Electrical Engineering is a free introductory textbook to the basics of electrical engineering. See the editorial for more information....

Operation at Voltages Above or Below Rated Voltage

Author: E.E. Kimberly

The voltage at which a generator is designed to operate is always indicated on the name plate. At less than rated voltage, but at rated speed, the generator operates nearer the knee of the saturation curve and has a regulation greater (poorer) than normal. The armature reaction affects the weaker main field more than it would affect a field of normal strength and tends to cause still greater voltage regulation. Because the current is limited to the rated value to avoid excessive heating, the full rated power output cannot be obtained at voltages much below normal.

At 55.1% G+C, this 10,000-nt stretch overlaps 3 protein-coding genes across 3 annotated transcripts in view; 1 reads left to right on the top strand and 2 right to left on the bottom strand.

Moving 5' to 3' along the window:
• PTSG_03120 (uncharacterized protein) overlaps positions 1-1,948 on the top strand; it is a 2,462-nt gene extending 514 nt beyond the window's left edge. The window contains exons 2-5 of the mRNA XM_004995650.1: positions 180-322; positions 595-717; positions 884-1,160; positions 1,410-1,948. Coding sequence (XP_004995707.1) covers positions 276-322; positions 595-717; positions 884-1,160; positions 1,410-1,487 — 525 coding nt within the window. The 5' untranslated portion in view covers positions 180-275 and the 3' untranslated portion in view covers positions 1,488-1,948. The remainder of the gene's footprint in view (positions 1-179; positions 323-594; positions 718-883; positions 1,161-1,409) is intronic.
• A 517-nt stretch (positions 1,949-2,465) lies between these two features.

When a generator is operated at a voltage above the rated value, but at rated speed, the regulation is less (better) than normal. The higher voltage permits a power output somewhat greater than normal. Increased heating because of increased iron losses in the armature core usually limits the permissible armature current to a value less than the rated value, and hence the possible advantage is slight. The shunt field coils of most generators will not overheat when carrying the maximum current possible with self-excitation. Most generators are guaranteed to deliver their rated kilowatt output at any voltage between 90 and 110 per cent of the rated voltage.

Last Update: 2010-10-06